ACRES will ensure dolphin-watching tours are feasible before any launch
I refer to the article “Wild dolphin tours planned for Singapore waters” (April 11) and Dr Elizabeth Taylor’s comments in the article.
There is now greater awareness in Singapore about conservation issues but the reality is that most people are familiar only with nature reserves such as the Bukit Timah Nature Reserve and Sungei Buloh Wetland Reserve and terrestrial animals. There is significantly less awareness about the marine ecosystem and we want to help change that.
The Animal Concerns Research and Education Society (ACRES) is also concurrently studying the wild dolphins in Singapore with the aim of using the data collected to develop conservation strategies. Implementing these strategies will undoubtedly require public support — which we are confident of obtaining if there is greater awareness about these issues.
ACRES is studying whether wild dolphin-watching tours are possible and we feel these tours are crucial in our efforts to heighten awareness, deepen appreciation and increase protection for marine life and the marine ecosystem in Singapore.
The concerns with regard to whether these tours are feasible are valid and ACRES shares the same concerns. Based on our preliminary research, there appears to be significant sightings of the dolphins in our waters. We agree with Dr Taylor’s previous comments in 2014, when she said she was optimistic their numbers were healthy as sightings of them were “greatly” under-reported. Also, sightings of groups of adult dolphins with calves were common, she said, and as dolphins are an apex predator, this was an indication of the health of the marine environment.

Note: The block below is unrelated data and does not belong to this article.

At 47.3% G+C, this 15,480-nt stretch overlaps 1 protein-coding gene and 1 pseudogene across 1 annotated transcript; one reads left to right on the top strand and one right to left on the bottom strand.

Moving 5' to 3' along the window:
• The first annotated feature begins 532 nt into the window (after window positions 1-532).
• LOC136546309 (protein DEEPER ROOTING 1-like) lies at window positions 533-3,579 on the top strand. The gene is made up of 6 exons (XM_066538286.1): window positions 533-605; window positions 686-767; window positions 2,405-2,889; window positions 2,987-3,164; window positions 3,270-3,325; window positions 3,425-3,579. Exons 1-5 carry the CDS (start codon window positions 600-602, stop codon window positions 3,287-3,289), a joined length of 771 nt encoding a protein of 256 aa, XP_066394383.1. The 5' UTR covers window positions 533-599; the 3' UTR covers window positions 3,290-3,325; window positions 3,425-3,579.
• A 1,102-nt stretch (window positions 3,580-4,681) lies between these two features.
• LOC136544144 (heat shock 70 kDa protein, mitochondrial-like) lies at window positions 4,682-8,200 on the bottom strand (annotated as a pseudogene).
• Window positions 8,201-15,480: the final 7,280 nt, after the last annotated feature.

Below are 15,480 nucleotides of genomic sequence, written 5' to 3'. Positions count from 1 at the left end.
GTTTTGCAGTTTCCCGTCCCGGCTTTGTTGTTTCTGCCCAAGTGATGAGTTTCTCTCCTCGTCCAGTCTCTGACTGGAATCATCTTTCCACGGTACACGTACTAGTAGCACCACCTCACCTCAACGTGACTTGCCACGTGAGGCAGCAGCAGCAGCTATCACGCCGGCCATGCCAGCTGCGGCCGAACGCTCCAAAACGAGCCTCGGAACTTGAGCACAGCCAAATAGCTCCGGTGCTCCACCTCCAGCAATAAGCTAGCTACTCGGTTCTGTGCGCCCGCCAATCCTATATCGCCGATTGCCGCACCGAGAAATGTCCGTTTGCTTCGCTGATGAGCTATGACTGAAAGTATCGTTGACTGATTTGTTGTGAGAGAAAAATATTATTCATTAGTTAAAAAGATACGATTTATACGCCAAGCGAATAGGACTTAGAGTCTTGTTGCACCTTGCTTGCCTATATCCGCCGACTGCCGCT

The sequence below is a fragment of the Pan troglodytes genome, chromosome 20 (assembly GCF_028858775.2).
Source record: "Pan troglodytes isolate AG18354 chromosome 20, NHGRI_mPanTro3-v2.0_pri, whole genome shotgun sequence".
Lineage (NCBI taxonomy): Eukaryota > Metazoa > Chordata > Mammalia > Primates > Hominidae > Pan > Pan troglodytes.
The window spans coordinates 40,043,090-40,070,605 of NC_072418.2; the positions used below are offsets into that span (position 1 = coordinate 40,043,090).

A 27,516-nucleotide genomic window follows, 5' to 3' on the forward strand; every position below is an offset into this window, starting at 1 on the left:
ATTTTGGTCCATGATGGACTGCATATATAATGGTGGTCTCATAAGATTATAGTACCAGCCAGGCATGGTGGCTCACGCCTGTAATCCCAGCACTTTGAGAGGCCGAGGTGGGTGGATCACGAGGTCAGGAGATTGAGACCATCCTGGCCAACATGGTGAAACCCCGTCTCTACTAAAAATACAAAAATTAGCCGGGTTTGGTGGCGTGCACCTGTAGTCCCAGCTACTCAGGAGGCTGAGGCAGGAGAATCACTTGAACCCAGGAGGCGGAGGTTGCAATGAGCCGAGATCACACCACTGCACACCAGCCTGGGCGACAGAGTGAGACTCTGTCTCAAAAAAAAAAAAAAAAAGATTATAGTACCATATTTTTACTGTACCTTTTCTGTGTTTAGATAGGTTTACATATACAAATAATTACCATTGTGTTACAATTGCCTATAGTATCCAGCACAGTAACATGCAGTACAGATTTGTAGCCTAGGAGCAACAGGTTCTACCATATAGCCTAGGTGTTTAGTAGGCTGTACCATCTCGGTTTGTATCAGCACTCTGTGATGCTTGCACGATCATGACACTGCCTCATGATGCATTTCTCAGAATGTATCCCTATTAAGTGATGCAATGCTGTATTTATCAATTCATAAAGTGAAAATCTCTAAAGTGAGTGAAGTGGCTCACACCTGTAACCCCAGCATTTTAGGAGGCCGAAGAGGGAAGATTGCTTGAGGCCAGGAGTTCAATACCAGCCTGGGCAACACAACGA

Dr Taylor’s colleague Dr Tan Koh Siang similarly stated that the dolphin sightings were common and “scientists at the institute’s laboratory on St John’s Island have regularly seen dolphins since 2002.
While this appears promising, ACRES is committed to exploring the proposed wild dolphin-watching tours in detail and ensure that they are feasible before we consider launching them. We thank Dr Taylor for her feedback, which we will use to improve our project.